Cedar Hill Preparatory School is a heterogeneous school with more than 22 countries represented between the students and teachers. Our goal is to embrace cultural diversity in order to enrich our students, to enable them to succeed in the real global world.
There are five dimensions to multicultural education according to Kincheloe and Steinberg’s taxonomy of Multicultural Education-
- Content Integration
- The knowledge construction process
- Prejudice Reduction
- Equity Pedagogy
- An Empowering School Culture and Social Culture
Quoting Kofi Annan, Former Secretary-General of the United States
“Tolerance, inter-cultural dialogue and respect for diversity are more essential than ever in a world where people are becoming more and more closely interconnected.”
“People of different religions and cultures live side by side in almost every part of the world, and most of us have overlapping identities which unite us with very different groups. WE can love what we are, without hating what-and who-we are not. We can thrive in our own tradition, even as we learn from others, and come to respect their teachings.”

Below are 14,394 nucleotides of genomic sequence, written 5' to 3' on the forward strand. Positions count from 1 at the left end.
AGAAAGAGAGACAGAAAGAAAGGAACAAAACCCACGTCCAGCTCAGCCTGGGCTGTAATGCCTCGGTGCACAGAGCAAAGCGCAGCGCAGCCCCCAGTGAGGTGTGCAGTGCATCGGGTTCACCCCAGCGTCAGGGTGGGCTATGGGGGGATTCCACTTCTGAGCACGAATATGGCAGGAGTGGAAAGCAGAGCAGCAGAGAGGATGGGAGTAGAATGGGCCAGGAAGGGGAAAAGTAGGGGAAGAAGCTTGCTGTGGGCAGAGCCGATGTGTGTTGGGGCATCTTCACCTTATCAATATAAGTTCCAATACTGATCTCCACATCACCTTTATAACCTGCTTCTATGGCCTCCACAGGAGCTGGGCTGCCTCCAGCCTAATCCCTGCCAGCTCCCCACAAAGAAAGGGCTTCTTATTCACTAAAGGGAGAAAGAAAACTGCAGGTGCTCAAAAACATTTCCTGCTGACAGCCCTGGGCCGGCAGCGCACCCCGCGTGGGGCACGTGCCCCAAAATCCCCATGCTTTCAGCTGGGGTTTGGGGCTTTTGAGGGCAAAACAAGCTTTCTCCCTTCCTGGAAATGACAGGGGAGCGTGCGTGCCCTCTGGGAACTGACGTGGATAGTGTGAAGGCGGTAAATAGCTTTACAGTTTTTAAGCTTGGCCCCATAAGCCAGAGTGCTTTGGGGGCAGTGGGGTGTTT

At Cedar Hill Preparatory School we are fortunate to have a team of administrators, teachers, and parents who consciously practice and preach being cohesive and one community. Please read what our teachers and students have to say about being at Cedar Hill Preparatory School
CHP is successful in creating a school community. The house system, the active PTO and administration all work toward making CHP an environment that is positive and nurturing. Through this positive environment at CHP we are able to value each student and be “culturally responsive.”
Cultural differences do not get in the way of our teaching; we embrace our student’s cultural differences and make them an integral part of our classroom through understanding our own culturally based beliefs, values and biases, and understanding the cultural backgrounds of our students. We teach in a way that develops positive classroom relationships, structure the learning so students make real-world connections between themselves, their classroom and the subject matter. One area where we have encountered challenges in the past is when students have limited English language. We need to make modifications and accommodations to address these students learning needs.